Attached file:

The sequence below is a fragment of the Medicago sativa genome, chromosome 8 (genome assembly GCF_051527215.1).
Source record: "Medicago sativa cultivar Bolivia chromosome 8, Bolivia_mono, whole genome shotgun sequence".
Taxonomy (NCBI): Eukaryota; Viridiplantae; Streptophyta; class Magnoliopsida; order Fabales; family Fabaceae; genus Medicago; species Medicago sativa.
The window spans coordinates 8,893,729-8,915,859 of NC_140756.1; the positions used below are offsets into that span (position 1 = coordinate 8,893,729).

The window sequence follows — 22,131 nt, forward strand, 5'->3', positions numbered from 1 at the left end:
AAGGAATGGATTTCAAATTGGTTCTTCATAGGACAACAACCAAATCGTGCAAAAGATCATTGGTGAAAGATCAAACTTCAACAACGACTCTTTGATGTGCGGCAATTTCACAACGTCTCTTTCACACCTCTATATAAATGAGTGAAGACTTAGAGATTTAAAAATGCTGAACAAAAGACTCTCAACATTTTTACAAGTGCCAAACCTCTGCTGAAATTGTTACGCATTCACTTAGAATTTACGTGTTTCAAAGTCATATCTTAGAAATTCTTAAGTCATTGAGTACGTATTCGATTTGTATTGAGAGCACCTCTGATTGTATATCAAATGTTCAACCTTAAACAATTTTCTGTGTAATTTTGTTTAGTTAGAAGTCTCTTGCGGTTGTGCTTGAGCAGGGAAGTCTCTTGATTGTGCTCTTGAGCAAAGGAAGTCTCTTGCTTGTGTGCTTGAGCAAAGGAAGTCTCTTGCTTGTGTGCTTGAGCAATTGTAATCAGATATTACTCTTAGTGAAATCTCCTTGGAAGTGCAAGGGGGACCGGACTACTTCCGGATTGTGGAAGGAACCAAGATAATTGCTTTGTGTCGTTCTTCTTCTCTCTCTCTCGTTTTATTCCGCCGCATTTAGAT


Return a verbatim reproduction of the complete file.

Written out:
The sequence below is a fragment of the Medicago sativa genome, chromosome 8 (genome assembly GCF_051527215.1).
Source record: "Medicago sativa cultivar Bolivia chromosome 8, Bolivia_mono, whole genome shotgun sequence".
Taxonomy (NCBI): Eukaryota; Viridiplantae; Streptophyta; class Magnoliopsida; order Fabales; family Fabaceae; genus Medicago; species Medicago sativa.
The window spans coordinates 8,893,729-8,915,859 of NC_140756.1; the positions used below are offsets into that span (position 1 = coordinate 8,893,729).

The window sequence follows — 22,131 nt, forward strand, 5'->3', positions numbered from 1 at the left end:
AAGGAATGGATTTCAAATTGGTTCTTCATAGGACAACAACCAAATCGTGCAAAAGATCATTGGTGAAAGATCAAACTTCAACAACGACTCTTTGATGTGCGGCAATTTCACAACGTCTCTTTCACACCTCTATATAAATGAGTGAAGACTTAGAGATTTAAAAATGCTGAACAAAAGACTCTCAACATTTTTACAAGTGCCAAACCTCTGCTGAAATTGTTACGCATTCACTTAGAATTTACGTGTTTCAAAGTCATATCTTAGAAATTCTTAAGTCATTGAGTACGTATTCGATTTGTATTGAGAGCACCTCTGATTGTATATCAAATGTTCAACCTTAAACAATTTTCTGTGTAATTTTGTTTAGTTAGAAGTCTCTTGCGGTTGTGCTTGAGCAGGGAAGTCTCTTGATTGTGCTCTTGAGCAAAGGAAGTCTCTTGCTTGTGTGCTTGAGCAAAGGAAGTCTCTTGCTTGTGTGCTTGAGCAATTGTAATCAGATATTACTCTTAGTGAAATCTCCTTGGAAGTGCAAGGGGGACCGGACTACTTCCGGATTGTGGAAGGAACCAAGATAATTGCTTTGTGTCGTTCTTCTTCTCTCTCTCTCGTTTTATTCCGCCGCATTTAGAT